In Wajidpur, a small village about half an hour from Chhapra, Mohammad Shamsher, 22, was stabbed by a group of Hindu boys on the day of Holi, March 13. Shamsher died on the way to hospital. Two days later, his family told Scroll.in they still did not know why he had been murdered. But what had transpired just after the stabbing was telling.
Over the last four or five years, the Bajrang Dal, the muscle of the Hindutva network known as the Sangh Parivar, has established itself firmly in this part of Bihar. If there is any incident involving Muslims, its members quickly reach the spot. This is what happened on March 13. Shamsher was stabbed at half past six in the evening. At around eight, a Bajrang Dal posse assembled in the lane leading to the 25-odd Muslim houses and the mosque.
Go to a state. Urgently ask about the biggest, newest changes. And sometimes you find really ugly stuff. As in Bihar. Five months in that state and the biggest development seemed to be this abrupt spike in communal tensions. It was a puzzling spike too. One that did not fit into the state’s past history of communal violence — the triggers, the nature of violence, they are both different.
This is Part One. Do read.
The street resounded with the clacketing of powerlooms – five or six machines in dark, poorly ventilated rooms with split levels. Most of these were family-run businesses. The looms were on the groundfloor with families working by day and sleeping upstairs at night.
Now, the inner city is more quiet. There are still powerlooms aplenty in the industrial clusters around the town. But within the town, they increasingly show up in junkyards and the shops of scrap merchants. The premises that used to house them now lie empty or have been repurposed. Some are used by people in the embroidery trade. Others serve as parking spaces for two wheelers.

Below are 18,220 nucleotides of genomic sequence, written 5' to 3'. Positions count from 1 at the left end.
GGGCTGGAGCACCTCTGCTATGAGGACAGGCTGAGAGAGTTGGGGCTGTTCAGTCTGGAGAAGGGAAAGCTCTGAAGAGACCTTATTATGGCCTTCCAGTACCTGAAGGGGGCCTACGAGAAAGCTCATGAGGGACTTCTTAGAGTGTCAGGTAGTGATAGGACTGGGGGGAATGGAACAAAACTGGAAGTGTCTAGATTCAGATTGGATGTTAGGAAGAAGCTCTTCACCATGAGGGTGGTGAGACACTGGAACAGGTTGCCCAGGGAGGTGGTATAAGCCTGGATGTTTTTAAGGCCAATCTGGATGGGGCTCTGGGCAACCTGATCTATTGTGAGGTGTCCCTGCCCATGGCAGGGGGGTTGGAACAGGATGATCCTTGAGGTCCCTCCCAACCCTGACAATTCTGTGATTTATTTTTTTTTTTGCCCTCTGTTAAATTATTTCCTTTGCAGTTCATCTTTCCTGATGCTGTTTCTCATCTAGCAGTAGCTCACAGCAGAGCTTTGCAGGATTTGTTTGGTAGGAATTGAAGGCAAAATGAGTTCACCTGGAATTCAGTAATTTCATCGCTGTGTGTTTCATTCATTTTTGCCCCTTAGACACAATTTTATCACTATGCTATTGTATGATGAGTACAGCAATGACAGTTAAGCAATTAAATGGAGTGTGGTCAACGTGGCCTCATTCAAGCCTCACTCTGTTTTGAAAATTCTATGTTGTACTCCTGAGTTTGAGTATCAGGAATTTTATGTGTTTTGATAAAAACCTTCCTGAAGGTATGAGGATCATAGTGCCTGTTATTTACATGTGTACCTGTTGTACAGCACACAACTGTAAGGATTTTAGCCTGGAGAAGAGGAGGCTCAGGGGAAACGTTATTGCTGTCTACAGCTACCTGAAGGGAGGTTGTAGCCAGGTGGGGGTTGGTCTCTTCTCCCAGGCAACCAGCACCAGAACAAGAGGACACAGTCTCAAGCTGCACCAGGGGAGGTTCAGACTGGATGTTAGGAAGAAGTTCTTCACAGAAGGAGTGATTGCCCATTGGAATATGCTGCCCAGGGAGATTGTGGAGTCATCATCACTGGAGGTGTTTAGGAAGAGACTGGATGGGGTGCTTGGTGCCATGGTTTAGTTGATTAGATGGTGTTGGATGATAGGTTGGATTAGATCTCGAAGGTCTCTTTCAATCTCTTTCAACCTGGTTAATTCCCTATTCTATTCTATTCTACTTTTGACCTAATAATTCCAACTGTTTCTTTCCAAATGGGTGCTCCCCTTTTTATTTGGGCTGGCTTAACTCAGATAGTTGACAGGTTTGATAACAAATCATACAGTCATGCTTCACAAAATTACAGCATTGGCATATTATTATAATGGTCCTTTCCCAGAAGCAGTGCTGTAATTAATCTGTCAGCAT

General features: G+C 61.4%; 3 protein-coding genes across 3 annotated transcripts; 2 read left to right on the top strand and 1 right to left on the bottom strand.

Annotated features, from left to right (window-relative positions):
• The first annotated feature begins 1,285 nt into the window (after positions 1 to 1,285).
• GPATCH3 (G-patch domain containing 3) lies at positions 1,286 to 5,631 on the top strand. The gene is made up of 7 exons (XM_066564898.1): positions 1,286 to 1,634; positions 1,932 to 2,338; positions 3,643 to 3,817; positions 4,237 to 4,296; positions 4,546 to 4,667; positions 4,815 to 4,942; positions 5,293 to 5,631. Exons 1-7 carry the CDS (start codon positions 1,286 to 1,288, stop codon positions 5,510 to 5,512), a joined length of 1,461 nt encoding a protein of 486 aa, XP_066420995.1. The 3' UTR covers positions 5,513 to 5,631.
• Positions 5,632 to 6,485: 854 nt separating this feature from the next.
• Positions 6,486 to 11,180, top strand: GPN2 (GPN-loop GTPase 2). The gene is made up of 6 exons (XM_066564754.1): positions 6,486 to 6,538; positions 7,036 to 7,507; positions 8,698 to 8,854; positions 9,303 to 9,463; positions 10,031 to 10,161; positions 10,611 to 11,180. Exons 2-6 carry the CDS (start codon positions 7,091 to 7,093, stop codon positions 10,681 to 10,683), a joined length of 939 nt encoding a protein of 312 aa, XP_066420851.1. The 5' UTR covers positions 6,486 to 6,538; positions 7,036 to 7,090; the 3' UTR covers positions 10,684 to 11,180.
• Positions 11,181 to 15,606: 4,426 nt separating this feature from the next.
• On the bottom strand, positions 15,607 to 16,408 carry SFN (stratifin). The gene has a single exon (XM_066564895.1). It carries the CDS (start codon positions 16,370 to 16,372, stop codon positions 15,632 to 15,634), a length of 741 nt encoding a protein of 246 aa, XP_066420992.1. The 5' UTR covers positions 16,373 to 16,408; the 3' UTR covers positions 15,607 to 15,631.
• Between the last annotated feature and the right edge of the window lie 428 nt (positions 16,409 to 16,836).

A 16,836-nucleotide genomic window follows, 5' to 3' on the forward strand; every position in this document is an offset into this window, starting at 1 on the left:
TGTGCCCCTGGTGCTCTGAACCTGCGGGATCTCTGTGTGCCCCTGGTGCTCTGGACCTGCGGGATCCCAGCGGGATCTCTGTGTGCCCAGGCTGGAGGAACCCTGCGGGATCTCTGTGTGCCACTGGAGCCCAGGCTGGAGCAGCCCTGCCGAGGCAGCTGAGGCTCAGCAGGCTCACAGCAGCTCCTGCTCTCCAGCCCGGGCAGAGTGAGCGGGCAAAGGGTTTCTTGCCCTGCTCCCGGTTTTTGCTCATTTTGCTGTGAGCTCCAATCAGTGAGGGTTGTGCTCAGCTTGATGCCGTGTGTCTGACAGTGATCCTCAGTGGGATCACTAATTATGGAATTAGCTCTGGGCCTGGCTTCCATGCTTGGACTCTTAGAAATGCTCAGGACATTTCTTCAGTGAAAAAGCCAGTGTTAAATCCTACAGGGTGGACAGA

The castes that traditionally operated these looms – Khatris and Ghanchis – have left the trade as well. Some have entered new businesses. This reporter met some driving rickshaws. Others have given out their premises on rent and live off that income.
This silence – and the departure of weavers from their traditional trade – reflects something important. Surat’s small and medium businesses were struggling even before the government announced that it would implement the Goods and Services Tax from July 1, subsuming all indirect taxes, from octroi to service tax, into one rate that would be consistent nation-wide. This reflects the situation Scroll’s Ear To The Ground project found in the other states we reported from as well. There too, small and medium enterprises were in trouble.
The second (and concluding) part of our article on Surat’s textile cluster gets into more detail — and asks pointed questions about India’s vapid claims of manufacturing competitiveness.
Until ten years ago, Mehra used to take orders from garment wholesalers in big cities like Mumbai, Kolkata and Bengaluru, buy the cloth and thread he needed from garment clusters like Silvassa, and get the blouses stitched in Amritsar.
But this business model ran into trouble when blouse-making units came up in Surat, one of India’s biggest synthetic fabric and sari-making clusters. Enjoying advantages like proximity to cloth- and thread-makers, these units made cheaper blouses than their counterparts in Amritsar.
Now, as India readies to overhaul its tax regime for businesses, replacing a welter of sales and income taxes with a single tax called the Goods and Services Tax, Mehra has run out of ideas. “Kya hoga?” he asked. “Kaise chalega yeh sab?” What will happen? How can this business continue?
No more than 20 minutes away from Mehra’s shop in the basement of a building opposite Surat’s old Ratan Cinema, in the heart of the town’s textile market, lies the soot-blackened industrial estate of Pandesara. This is where Sanjay Saraogi works.
Described by his peers as one of the sharpest minds in the Surat textile industry, he entered the family business at 14 when his father fell very ill – he would go to school in the morning and spend the rest of the day in the shop. Over the last ten years, he has steered Laxmipati beyond trading into sari manufacturing.
But, as Gautam Kumar, a mathematics graduate in his mid-twenties who runs the centre, explains, he does not merely provide supplementary education to students lagging in one or two subjects – he teaches the entire school curriculum.
The third — and concluding — article in our series on government functioning in Bihar looks at the aftermath of a state absenting itself.